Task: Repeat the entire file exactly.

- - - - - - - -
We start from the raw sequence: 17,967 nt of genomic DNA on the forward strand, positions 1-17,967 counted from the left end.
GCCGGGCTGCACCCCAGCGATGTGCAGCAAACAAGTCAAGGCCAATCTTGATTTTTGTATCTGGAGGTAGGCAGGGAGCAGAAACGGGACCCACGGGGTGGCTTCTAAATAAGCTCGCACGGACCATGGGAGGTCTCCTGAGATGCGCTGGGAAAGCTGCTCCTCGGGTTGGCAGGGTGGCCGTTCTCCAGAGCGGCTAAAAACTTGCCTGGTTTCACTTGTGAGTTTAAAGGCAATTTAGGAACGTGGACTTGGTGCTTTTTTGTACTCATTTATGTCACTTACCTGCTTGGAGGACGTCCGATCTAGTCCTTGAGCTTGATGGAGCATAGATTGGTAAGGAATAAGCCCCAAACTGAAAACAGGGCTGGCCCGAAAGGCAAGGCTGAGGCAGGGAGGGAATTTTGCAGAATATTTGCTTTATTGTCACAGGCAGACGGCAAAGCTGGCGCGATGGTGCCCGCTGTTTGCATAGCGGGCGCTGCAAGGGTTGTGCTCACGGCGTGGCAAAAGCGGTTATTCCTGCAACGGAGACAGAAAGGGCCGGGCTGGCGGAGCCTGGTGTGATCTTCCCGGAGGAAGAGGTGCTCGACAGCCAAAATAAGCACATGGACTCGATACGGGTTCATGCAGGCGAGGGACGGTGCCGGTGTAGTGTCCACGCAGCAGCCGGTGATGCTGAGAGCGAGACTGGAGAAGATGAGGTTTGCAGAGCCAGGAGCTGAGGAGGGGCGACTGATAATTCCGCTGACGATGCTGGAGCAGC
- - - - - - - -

We start from the raw sequence: 17,967 nt of genomic DNA on the forward strand, positions 1-17,967 counted from the left end.
GCCGGGCTGCACCCCAGCGATGTGCAGCAAACAAGTCAAGGCCAATCTTGATTTTTGTATCTGGAGGTAGGCAGGGAGCAGAAACGGGACCCACGGGGTGGCTTCTAAATAAGCTCGCACGGACCATGGGAGGTCTCCTGAGATGCGCTGGGAAAGCTGCTCCTCGGGTTGGCAGGGTGGCCGTTCTCCAGAGCGGCTAAAAACTTGCCTGGTTTCACTTGTGAGTTTAAAGGCAATTTAGGAACGTGGACTTGGTGCTTTTTTGTACTCATTTATGTCACTTACCTGCTTGGAGGACGTCCGATCTAGTCCTTGAGCTTGATGGAGCATAGATTGGTAAGGAATAAGCCCCAAACTGAAAACAGGGCTGGCCCGAAAGGCAAGGCTGAGGCAGGGAGGGAATTTTGCAGAATATTTGCTTTATTGTCACAGGCAGACGGCAAAGCTGGCGCGATGGTGCCCGCTGTTTGCATAGCGGGCGCTGCAAGGGTTGTGCTCACGGCGTGGCAAAAGCGGTTATTCCTGCAACGGAGACAGAAAGGGCCGGGCTGGCGGAGCCTGGTGTGATCTTCCCGGAGGAAGAGGTGCTCGACAGCCAAAATAAGCACATGGACTCGATACGGGTTCATGCAGGCGAGGGACGGTGCCGGTGTAGTGTCCACGCAGCAGCCGGTGATGCTGAGAGCGAGACTGGAGAAGATGAGGTTTGCAGAGCCAGGAGCTGAGGAGGGGCGACTGATAATTCCGCTGACGATGCTGGAGCAGC